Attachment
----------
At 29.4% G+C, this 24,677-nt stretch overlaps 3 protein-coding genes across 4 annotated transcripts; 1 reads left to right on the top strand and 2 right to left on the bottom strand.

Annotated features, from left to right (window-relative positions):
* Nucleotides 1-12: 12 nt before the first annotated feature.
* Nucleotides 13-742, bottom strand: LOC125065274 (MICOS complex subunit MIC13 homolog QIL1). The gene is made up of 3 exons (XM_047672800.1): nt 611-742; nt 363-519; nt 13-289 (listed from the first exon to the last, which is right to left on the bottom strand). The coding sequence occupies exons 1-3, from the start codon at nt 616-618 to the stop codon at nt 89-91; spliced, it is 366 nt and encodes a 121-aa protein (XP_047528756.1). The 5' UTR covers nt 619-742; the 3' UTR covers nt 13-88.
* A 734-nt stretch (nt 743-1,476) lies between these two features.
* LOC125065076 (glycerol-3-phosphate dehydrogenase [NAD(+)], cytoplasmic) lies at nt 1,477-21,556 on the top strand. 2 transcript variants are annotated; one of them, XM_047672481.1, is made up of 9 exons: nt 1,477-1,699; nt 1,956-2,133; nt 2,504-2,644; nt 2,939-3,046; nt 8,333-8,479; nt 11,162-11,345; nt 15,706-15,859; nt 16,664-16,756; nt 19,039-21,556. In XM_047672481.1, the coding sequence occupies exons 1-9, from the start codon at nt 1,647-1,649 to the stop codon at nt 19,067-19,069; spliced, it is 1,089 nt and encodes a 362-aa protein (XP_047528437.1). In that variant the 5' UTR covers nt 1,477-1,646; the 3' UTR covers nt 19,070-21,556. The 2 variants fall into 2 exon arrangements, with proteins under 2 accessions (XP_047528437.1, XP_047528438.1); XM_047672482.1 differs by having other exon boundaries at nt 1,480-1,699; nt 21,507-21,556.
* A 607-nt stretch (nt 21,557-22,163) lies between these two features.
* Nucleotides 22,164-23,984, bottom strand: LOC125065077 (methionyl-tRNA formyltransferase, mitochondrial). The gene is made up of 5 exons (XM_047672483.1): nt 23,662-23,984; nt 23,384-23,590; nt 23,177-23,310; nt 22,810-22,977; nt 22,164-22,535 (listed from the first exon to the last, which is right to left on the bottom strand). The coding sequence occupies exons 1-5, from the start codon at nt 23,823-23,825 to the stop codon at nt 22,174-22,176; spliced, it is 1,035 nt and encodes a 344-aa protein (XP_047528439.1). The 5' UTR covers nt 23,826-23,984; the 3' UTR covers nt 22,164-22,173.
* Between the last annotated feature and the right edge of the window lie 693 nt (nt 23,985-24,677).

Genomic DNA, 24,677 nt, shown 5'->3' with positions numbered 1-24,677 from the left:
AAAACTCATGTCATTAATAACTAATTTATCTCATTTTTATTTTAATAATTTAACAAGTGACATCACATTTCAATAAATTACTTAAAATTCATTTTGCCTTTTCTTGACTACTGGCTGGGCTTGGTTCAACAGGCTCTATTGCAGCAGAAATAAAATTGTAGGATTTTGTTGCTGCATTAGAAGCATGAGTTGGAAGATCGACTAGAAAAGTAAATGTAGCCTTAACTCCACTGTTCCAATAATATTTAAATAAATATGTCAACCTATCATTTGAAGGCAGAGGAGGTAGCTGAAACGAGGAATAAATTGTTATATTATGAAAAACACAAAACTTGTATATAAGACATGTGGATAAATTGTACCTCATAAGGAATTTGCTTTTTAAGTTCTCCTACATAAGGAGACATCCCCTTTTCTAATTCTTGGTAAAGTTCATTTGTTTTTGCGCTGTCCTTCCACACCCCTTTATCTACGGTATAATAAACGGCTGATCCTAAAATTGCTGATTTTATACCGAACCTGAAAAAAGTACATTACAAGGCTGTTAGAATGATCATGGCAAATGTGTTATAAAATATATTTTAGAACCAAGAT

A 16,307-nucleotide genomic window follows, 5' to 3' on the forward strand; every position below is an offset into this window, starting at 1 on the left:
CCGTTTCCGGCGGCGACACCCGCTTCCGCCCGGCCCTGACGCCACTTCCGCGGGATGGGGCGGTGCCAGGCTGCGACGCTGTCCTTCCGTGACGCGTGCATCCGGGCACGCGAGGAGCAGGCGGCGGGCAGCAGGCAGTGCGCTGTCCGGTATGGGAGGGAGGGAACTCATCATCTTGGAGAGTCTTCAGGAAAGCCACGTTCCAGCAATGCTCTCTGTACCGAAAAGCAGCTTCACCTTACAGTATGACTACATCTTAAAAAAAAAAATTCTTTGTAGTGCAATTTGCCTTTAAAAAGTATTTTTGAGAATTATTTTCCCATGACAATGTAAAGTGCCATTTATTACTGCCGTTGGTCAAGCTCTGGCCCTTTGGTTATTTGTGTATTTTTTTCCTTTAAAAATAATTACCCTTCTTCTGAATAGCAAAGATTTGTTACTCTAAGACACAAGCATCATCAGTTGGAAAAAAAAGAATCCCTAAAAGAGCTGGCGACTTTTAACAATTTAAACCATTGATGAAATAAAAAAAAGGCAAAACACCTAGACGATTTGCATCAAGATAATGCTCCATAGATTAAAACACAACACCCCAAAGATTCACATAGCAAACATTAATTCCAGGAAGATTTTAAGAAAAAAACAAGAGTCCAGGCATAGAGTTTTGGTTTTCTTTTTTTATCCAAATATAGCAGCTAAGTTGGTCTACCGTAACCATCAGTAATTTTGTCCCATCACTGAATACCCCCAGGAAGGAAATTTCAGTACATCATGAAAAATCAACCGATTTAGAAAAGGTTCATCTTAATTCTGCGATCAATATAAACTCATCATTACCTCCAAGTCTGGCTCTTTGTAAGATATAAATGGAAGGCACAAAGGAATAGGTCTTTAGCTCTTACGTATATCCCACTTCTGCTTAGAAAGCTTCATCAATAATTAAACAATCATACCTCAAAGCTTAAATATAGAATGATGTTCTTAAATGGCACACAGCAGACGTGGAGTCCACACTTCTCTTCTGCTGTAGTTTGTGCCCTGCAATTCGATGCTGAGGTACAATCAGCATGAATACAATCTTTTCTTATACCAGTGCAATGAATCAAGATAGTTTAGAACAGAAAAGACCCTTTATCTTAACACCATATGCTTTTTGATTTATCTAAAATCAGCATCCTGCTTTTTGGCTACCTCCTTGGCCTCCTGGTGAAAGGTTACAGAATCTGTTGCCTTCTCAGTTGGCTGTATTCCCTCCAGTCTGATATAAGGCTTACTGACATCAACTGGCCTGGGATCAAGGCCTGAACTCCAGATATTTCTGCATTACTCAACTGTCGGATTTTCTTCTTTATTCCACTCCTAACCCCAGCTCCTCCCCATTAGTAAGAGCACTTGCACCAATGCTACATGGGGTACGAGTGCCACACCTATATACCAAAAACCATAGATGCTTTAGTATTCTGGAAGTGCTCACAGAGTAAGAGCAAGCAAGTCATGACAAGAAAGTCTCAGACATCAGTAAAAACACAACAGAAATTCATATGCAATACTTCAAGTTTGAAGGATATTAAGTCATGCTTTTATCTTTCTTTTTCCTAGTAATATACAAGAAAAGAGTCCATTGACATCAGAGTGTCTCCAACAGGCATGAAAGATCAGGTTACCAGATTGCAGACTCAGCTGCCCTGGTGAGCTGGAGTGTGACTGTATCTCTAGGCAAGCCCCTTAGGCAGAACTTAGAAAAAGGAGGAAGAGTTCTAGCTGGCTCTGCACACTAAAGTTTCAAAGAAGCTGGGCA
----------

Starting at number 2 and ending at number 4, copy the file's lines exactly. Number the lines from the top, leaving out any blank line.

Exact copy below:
Annotated features, from left to right (window-relative positions):
* Nucleotides 1-12: 12 nt before the first annotated feature.
* Nucleotides 13-742, bottom strand: LOC125065274 (MICOS complex subunit MIC13 homolog QIL1). The gene is made up of 3 exons (XM_047672800.1): nt 611-742; nt 363-519; nt 13-289 (listed from the first exon to the last, which is right to left on the bottom strand). The coding sequence occupies exons 1-3, from the start codon at nt 616-618 to the stop codon at nt 89-91; spliced, it is 366 nt and encodes a 121-aa protein (XP_047528756.1). The 5' UTR covers nt 619-742; the 3' UTR covers nt 13-88.